The preparatory measures for Phase I of the project consisted of an extensive analysis of the publications and the detailed checking of new and old maps.
For some of the cemeteries there were existing older documentations. There were also newer pictures and other material provided by Maciek Barciński, Annegret Krause, Jürgen Bomert, Paweł Kowalski and Maciej Jaworski.
The sum of these information resulted in a long list of cemeteries. For all these cemeteries it was planned to collect documentary photos and inscriptions on site.
Of course this list was incomplete and at the same time too extensive to be handled within a realistic timeframe.
So priorities had to be established. These priorities considered the existing material, certain logistic aspects and personal interests. The resulting choice of cemeteries covered for phase I was therefore rather coincidental.
Phase II of the Cmentarze Project started in January 2006.
The working strategy was to view present-day maps for cemeteries. Many of the old cemeteries are marked on scale 1:50 000 or 1:100 000 maps. Even some scale 1:300 000 maps show several of the old cemeteries that are not marked on the more detailed maps.
Of course not all of the old cemeteries are marked on the nowadays maps and of course from their appearance on the maps they cannot be distinguished from the cemeteries which are still in use.
So the first task was to collect the positions of all the cemeteries marked on any map together in one map with a usable scale.
The second step was to decide which of the collected cemeteries were likely candidates for being "old non-Catholic cemeteries".
The criterions for this decision were:
cemetery in very remote location (= far away from houses, no access road)
cemetery in or near a village where there is no church
more than one cemetery in a village.
The result was another very long list of cemeteries which all had to be visited to see what kind of cemetery it really was.
Phase III of the Cmentarze Project started in January 2007.
This time the list of research objects was supplemented with cemeteries found on the very detailed Polish WIG maps created in the early 20th century.
The Work on Site
Finding a cemetery in the landscape sometimes turns out to be a real challenge.
There are no direction signs or parking lots like for the cemeteries that are still in use. Most times there isn't even a sand road leading to the cemetery. Only in very few cases there are fragments of walls or gates indicating the boundary of a cemetery.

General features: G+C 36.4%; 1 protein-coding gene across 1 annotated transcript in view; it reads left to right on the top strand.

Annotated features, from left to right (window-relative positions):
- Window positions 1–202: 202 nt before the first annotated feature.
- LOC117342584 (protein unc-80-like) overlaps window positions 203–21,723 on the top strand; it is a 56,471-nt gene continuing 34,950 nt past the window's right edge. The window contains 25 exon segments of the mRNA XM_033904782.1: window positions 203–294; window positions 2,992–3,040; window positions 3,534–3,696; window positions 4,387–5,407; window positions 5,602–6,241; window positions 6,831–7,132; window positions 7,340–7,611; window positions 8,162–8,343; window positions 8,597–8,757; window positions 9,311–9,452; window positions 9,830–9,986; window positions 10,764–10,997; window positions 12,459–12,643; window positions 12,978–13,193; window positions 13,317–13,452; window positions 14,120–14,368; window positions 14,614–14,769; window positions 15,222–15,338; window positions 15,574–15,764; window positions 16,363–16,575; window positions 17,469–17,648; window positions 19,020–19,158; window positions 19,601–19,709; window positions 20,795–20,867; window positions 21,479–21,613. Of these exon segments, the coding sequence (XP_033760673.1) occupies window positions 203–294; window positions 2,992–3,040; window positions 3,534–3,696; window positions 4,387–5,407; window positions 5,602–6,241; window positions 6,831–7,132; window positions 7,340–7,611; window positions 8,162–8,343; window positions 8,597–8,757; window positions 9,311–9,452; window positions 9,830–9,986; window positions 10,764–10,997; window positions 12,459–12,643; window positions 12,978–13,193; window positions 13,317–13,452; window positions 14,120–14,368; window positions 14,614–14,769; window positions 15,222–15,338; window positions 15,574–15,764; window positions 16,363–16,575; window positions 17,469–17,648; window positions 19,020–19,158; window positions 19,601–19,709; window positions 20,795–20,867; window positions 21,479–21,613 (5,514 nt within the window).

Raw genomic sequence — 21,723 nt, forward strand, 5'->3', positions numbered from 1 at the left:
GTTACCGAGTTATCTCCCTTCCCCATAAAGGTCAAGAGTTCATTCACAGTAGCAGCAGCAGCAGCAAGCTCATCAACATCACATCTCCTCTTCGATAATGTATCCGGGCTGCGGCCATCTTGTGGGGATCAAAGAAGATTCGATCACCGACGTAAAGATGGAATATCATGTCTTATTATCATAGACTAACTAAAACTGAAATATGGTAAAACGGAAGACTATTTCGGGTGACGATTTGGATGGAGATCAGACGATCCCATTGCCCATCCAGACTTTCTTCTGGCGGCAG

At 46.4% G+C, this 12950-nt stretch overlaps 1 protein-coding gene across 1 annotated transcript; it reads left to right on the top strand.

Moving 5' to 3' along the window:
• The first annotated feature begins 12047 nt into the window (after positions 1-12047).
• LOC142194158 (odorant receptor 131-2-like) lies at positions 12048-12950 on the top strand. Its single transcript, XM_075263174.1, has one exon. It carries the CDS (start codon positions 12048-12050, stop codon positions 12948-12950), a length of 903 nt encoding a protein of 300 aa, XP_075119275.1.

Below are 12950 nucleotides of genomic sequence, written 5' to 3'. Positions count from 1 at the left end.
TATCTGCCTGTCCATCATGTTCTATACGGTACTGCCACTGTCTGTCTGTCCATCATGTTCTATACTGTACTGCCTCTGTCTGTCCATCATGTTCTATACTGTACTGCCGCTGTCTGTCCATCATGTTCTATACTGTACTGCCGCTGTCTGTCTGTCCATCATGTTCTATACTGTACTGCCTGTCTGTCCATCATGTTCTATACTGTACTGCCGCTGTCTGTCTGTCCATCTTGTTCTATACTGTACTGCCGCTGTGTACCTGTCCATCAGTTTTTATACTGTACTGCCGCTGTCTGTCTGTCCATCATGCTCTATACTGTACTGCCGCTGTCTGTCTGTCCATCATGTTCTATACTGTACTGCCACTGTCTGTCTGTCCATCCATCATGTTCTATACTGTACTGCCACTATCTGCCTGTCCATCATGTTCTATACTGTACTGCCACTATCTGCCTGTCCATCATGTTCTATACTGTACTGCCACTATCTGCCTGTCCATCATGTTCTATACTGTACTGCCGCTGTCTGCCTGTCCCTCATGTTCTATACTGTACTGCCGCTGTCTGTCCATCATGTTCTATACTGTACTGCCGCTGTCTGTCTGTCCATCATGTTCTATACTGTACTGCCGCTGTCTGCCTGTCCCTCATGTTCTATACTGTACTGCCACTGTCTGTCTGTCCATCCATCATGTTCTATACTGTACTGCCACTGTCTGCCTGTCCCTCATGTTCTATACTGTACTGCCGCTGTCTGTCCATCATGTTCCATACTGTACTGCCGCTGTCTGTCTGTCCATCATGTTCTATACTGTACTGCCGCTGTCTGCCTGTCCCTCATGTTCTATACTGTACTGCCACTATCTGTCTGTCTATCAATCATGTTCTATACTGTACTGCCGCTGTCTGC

But as Annegret Krause had mentioned in her report about the Niedrunger Villages the plants proved to be a reliable guide to lead to a cemetery.
Huge Oaks or Horse Chestnuts standing prominently out of the mass of the more common trees testify for the existence of a somewhat unusual place in a wood or a grove.
Masses of Lilac usually tell you that you are near the area of a cemetery.
In a homogeneous looking pinewood the dark shades of Creeping Myrtle or the increased occurrence of Lily of the Valley tells you that you finally arrived.
So here are our botanic helpers:
Horsechestnut (Aesculus Hippocastanum) and Oak trees (Quercus Robur) - Photo by Jutta Dennerlein, 2005
Lilac (Syringa Vulgaris) - Photo by Jutta Dennerlein, 2005
Creeping Myrtle (Vinca Minor) - Photo by Jutta Dennerlein, 2005
Lily of the Valley (Convallaria Majalis) - Photo by Jutta Dennerlein, 2005
In later project phases besides these botanic helpers a GPS receiver was used to find the cemeteries. See the section Cmentarze and GPS to learn how we used the Global Positioning System in this project.
The Processing of the Results
After the work on site during each project phase a selection of the collected photos was made. The remaining material should be complete enough to get a good documentation of each cemetery but should also reduce the amount of material.
The next step was to map the inscriptions that were taken on site and the ones from older documentations to the existing selection of pictures. Short descriptions of the location and the condition of the cemetery or distinct objects were added.
The form of presentation should be web pages. Since the collected amount of data prevented the usage of static HTML pages a database solution was chosen.
Finding a common structure within the information that came from very different sources and time periods turned out to be a challenge.
The multilingual character of the website also had to be considered.
The planed presentation of the results should be clear, informative and easy to navigate. The pictures should load fast enough but should still be recognizable.